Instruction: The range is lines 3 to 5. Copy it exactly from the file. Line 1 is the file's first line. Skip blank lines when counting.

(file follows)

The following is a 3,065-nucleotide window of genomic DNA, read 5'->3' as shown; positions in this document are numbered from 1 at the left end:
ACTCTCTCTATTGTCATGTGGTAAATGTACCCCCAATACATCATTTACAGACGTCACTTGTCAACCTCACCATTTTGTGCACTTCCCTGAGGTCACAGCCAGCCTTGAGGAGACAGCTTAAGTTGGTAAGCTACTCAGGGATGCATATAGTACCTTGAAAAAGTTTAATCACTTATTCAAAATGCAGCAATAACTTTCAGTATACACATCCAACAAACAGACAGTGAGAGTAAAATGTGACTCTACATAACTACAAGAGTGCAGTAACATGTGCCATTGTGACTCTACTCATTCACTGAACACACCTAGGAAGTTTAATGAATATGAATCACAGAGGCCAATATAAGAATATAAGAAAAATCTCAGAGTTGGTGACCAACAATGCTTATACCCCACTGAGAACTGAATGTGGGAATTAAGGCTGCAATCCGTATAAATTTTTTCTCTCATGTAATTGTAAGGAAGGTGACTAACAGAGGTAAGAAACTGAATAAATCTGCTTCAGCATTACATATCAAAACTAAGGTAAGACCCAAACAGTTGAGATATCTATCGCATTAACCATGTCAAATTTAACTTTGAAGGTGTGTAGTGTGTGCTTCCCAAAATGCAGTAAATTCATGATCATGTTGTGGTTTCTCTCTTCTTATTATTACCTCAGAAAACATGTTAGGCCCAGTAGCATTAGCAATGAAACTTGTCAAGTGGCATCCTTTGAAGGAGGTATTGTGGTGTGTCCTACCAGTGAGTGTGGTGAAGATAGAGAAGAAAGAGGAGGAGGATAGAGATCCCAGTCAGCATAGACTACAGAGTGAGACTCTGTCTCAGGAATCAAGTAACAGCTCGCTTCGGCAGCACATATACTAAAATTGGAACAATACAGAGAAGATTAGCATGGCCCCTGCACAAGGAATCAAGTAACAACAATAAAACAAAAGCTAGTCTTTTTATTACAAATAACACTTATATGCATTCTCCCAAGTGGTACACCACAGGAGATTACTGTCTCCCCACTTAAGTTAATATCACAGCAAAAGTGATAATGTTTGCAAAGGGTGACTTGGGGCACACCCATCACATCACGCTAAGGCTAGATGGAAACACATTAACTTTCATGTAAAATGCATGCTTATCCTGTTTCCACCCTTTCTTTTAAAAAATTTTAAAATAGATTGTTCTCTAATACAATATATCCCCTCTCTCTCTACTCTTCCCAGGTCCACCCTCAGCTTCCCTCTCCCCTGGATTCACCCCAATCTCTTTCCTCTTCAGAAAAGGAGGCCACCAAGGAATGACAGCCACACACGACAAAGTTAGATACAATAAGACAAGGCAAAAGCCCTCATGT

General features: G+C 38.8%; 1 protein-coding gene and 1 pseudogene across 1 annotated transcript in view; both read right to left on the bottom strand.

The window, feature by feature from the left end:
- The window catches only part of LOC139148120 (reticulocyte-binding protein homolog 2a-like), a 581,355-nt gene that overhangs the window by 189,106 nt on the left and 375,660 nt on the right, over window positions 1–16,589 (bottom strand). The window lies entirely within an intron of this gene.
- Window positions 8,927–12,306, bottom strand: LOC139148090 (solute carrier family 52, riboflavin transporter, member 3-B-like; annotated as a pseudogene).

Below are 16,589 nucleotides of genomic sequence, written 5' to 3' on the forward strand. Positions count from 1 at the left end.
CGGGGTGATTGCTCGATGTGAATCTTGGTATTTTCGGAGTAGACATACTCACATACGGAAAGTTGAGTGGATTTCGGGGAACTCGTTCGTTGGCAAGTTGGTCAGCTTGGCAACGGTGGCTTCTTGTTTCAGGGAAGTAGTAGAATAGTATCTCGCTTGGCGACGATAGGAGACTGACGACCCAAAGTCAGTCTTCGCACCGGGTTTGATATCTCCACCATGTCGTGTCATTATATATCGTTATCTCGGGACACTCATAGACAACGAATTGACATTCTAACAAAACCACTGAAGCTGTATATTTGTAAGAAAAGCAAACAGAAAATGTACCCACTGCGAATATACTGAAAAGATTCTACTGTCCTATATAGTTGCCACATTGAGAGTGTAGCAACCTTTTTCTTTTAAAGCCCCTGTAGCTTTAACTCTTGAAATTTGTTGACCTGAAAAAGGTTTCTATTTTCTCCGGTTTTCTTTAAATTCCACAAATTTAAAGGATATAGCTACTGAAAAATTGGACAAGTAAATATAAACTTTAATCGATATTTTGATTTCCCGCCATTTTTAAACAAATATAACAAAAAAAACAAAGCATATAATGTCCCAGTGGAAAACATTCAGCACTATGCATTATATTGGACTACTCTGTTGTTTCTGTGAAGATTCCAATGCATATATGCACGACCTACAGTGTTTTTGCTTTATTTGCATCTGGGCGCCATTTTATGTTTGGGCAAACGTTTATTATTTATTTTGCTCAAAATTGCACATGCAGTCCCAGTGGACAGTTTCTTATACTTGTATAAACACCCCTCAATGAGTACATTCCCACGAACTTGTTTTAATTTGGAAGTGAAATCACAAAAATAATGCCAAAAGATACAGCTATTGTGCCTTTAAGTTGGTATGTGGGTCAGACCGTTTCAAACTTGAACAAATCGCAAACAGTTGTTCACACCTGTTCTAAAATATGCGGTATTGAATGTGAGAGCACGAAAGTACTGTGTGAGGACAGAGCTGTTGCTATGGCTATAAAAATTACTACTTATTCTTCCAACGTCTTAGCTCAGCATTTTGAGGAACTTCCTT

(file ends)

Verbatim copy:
General features: G+C 38.8%; 1 protein-coding gene and 1 pseudogene across 1 annotated transcript in view; both read right to left on the bottom strand.

The window, feature by feature from the left end:
- The window catches only part of LOC139148120 (reticulocyte-binding protein homolog 2a-like), a 581,355-nt gene that overhangs the window by 189,106 nt on the left and 375,660 nt on the right, over window positions 1–16,589 (bottom strand). The window lies entirely within an intron of this gene.